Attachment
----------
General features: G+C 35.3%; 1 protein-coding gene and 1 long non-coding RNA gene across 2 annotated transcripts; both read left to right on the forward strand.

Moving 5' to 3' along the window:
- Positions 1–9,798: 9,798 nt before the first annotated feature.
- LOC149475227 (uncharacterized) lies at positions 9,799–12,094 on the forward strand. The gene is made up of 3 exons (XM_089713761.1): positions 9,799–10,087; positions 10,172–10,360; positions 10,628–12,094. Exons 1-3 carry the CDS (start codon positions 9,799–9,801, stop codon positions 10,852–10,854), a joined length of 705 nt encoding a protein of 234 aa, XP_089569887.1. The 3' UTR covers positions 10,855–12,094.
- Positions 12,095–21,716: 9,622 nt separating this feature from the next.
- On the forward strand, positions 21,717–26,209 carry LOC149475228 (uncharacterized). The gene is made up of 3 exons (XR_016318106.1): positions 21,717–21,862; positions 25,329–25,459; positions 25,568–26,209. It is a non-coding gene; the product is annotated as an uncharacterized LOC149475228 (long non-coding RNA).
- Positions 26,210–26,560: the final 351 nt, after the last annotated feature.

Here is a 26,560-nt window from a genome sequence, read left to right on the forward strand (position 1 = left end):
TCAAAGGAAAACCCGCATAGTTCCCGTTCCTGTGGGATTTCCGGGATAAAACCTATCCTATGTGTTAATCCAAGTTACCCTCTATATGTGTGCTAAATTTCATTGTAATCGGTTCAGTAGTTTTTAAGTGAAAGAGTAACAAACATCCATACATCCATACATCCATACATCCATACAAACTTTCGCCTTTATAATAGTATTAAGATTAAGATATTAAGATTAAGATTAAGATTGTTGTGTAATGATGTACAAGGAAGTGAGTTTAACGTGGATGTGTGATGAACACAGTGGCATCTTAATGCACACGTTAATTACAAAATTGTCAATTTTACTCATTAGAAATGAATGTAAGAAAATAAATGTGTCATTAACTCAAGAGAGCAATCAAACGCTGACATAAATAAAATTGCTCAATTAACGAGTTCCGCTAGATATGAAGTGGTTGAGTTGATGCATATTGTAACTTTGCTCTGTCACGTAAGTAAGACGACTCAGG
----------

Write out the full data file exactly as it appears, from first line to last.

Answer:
General features: G+C 35.3%; 1 protein-coding gene and 1 long non-coding RNA gene across 2 annotated transcripts; both read left to right on the forward strand.

Moving 5' to 3' along the window:
- Positions 1–9,798: 9,798 nt before the first annotated feature.
- LOC149475227 (uncharacterized) lies at positions 9,799–12,094 on the forward strand. The gene is made up of 3 exons (XM_089713761.1): positions 9,799–10,087; positions 10,172–10,360; positions 10,628–12,094. Exons 1-3 carry the CDS (start codon positions 9,799–9,801, stop codon positions 10,852–10,854), a joined length of 705 nt encoding a protein of 234 aa, XP_089569887.1. The 3' UTR covers positions 10,855–12,094.
- Positions 12,095–21,716: 9,622 nt separating this feature from the next.
- On the forward strand, positions 21,717–26,209 carry LOC149475228 (uncharacterized). The gene is made up of 3 exons (XR_016318106.1): positions 21,717–21,862; positions 25,329–25,459; positions 25,568–26,209. It is a non-coding gene; the product is annotated as an uncharacterized LOC149475228 (long non-coding RNA).
- Positions 26,210–26,560: the final 351 nt, after the last annotated feature.

Here is a 26,560-nt window from a genome sequence, read left to right on the forward strand (position 1 = left end):
TCAAAGGAAAACCCGCATAGTTCCCGTTCCTGTGGGATTTCCGGGATAAAACCTATCCTATGTGTTAATCCAAGTTACCCTCTATATGTGTGCTAAATTTCATTGTAATCGGTTCAGTAGTTTTTAAGTGAAAGAGTAACAAACATCCATACATCCATACATCCATACATCCATACAAACTTTCGCCTTTATAATAGTATTAAGATTAAGATATTAAGATTAAGATTAAGATTGTTGTGTAATGATGTACAAGGAAGTGAGTTTAACGTGGATGTGTGATGAACACAGTGGCATCTTAATGCACACGTTAATTACAAAATTGTCAATTTTACTCATTAGAAATGAATGTAAGAAAATAAATGTGTCATTAACTCAAGAGAGCAATCAAACGCTGACATAAATAAAATTGCTCAATTAACGAGTTCCGCTAGATATGAAGTGGTTGAGTTGATGCATATTGTAACTTTGCTCTGTCACGTAAGTAAGACGACTCAGG